Aditya Shah ’15 breaks barriers with Indian classical music video

by Arunav Jain | 1/6/17 2:00am

Aditya Shah ’15, now professionally working as an inbound sales consultant for HubSpot in Cambridge, Massachusetts, still finds time to make waves in the music world.

This past June, Shah released a music video to accompany his song “Pilgrims (Kabir),” one of several Indian classical songs recorded as part of a project Shah started at Dartmouth as an undergrad. The video is sponsored by the Hopkins Center’s Class of 1961 Arts Initiative Fund, a grant meant to help talented undergraduate students start special projects in the arts.

Shah said he harbors a very deep respect for the genre and aims to reflect that in his music. Since 2006, Shah has trained in north Indian classical vocal music.

In the song “Pilgrims (Kabir)”, Shah sets the couplets of famous 15th century Indian poet Kabir to a raga, a component of Indian classical music which uses various frameworks that are improvised upon by each musician.

Shah initiated the project under the supervision of professor of music Theodore Levin, who said that he later became involved in the music’s creation.

“[Shah’s] project was of great interest – something radical in the world of Indian classical music,” said Levin, a specialist in the musical ethnography of Central Asia.

Furthermore, Shah said that the project is also the first Indian classical music video to be funded by any Dartmouth grant. Conceived during a history Foreign Study Program in London, the video is meant to foster a sense of intercultural harmony and sympathy, a concept Shah summarizes as “cross-cultural partnership.”

This idea is mirrored in the cast and production team of the project, in which, Shah said, features the voices and acting of himself and the Italian-American vocalist Christine Ghezzo. The project was also produced in collaboration with the African-American videographer Antoine Douglas.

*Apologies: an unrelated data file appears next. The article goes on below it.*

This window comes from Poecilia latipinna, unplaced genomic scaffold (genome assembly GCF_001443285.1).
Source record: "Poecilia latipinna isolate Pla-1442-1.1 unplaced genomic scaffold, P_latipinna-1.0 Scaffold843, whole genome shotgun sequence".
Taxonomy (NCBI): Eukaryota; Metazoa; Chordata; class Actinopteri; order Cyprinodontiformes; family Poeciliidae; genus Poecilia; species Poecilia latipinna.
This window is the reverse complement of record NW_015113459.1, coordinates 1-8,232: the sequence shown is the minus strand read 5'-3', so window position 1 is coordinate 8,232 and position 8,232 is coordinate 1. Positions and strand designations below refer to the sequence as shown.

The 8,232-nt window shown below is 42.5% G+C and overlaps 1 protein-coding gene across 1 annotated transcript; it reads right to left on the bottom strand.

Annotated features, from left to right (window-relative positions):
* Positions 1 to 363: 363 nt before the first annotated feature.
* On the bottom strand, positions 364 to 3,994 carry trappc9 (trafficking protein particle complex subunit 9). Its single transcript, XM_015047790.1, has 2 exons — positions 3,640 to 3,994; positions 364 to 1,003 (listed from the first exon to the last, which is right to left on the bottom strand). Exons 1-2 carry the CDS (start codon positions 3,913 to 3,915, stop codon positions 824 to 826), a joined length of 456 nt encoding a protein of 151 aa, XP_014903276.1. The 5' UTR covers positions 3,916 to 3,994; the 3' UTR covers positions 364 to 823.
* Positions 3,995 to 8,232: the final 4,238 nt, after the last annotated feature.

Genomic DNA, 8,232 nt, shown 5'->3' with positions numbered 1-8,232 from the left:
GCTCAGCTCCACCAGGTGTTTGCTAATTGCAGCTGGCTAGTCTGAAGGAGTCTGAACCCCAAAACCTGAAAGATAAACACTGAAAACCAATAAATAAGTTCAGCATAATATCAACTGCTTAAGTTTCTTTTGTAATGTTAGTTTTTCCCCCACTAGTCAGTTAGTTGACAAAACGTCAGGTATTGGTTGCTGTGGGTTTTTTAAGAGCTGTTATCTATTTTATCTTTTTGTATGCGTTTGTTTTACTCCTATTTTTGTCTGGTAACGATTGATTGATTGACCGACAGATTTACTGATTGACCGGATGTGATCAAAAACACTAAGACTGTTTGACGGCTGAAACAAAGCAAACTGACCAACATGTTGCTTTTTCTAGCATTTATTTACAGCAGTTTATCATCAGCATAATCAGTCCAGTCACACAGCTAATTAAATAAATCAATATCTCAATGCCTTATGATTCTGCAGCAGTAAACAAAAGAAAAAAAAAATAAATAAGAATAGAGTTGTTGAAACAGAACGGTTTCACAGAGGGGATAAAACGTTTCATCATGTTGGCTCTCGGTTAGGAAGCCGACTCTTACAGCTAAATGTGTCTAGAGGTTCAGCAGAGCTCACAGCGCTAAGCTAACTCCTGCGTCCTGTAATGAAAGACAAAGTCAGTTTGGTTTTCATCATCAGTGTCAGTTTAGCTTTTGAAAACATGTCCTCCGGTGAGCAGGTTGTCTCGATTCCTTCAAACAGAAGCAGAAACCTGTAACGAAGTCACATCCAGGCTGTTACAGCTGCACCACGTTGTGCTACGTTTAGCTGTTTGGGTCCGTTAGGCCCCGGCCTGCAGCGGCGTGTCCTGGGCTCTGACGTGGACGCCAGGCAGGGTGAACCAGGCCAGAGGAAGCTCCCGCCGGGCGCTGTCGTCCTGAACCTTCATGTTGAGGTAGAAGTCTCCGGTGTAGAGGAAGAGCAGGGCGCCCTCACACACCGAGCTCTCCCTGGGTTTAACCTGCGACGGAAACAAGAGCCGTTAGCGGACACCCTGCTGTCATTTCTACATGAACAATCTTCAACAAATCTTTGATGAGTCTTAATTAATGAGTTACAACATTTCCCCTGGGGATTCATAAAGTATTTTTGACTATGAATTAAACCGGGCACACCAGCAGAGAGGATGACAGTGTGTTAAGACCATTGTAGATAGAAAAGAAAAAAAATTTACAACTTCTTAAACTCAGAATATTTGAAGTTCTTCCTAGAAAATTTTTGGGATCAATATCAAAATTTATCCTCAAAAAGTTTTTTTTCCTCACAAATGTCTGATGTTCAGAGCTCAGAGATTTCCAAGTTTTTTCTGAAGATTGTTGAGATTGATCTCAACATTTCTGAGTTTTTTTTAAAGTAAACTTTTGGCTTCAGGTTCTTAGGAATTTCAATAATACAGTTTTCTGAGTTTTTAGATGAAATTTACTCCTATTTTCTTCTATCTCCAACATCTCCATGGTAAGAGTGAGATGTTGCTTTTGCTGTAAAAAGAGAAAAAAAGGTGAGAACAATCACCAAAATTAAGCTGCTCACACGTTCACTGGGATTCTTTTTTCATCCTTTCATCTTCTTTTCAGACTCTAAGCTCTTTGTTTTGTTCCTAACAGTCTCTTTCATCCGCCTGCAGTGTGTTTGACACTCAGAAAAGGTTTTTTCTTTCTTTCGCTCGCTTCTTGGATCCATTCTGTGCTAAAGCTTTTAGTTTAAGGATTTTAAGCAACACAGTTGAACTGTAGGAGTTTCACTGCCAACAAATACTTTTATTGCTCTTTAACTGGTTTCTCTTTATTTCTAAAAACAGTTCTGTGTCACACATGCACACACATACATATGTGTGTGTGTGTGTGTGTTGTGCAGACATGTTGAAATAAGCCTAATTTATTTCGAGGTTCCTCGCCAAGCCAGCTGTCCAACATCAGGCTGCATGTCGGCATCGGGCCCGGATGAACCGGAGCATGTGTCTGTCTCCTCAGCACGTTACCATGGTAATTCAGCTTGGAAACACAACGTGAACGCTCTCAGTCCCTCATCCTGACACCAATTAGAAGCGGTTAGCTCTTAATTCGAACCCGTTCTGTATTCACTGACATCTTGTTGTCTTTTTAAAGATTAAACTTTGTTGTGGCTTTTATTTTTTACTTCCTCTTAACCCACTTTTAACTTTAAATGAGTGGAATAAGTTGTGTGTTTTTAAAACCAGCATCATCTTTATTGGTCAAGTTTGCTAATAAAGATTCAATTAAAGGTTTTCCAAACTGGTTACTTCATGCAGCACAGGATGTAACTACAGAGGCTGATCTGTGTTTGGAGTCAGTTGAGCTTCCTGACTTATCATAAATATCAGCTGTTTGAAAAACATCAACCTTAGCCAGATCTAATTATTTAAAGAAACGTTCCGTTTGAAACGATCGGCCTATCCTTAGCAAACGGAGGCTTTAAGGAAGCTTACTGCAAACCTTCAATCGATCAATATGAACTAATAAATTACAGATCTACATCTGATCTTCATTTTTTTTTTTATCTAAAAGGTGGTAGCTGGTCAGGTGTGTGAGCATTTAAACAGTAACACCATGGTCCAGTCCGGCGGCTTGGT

Shah’s aim of building amity among people of different traditions and cultures can also be traced back to Kabir’s composition of the song. The poet’s work is remembered in Indian history for its ability to appeal to members of both Hindu and Muslim faiths, something unheard of during that time. Shah said that the message of the song is not bound in any one particular religion.

“You’ve got this poet [Kabir] who is Hindu, Muslim or neither – the message in the song is universal, but the way the message is conveyed is essentially Indian classical,” Shah said.

In regards to the language barrier that could potentially be a hurdle for people engaging in his music, which is sung in vernacular Hindi, Shah believes that it should not completely discourage anyone from enjoying his work, a sentiment which Levin shares as well.

While Levin does not subscribe to what he calls a “cliché that music is an international language,” he said that listeners can respond to certain aspects of the music regardless of their fluency in the language in which it is written.

“What I am responding to when I listen to the song are the melody, the harmony and the structure,” Levin said. “I like all of the things I can respond to through all of my musical knowledge.”

Shah was inspired to undertake the musical endeavor, which he said is “solidly and proudly rooted in Indian classical music,” as a response to what he observed to be an underrepresentation of South Asian musical traditions at Dartmouth. Through his project, Shah said he aimed to contribute to the student body’s attempts to promote more diversity in the College’s sociocultural narrative.

“I completely support Dartmouth in changing the hegemonic Eurocentric narrative to include different world nations, but not only what lies at the peripheral but at the metropole too,” he said. “I encourage everyone to always bring out the perspective that has not been championed.”

Amy Zhang ’20, who intends to pursue a minor in music, connected with Shah’s mission.

“Being able to access such extraordinary examples of music can inspire both students already interested in the subject and those unfamiliar with it,” Zhang said.

Working closely with his family, Shah is currently in the process of adding subtitles containing translations to the video in order to minimize the language barrier. Making other cultures accessible to all may seem daunting, but, as Shah exemplifies, definitely not impossible.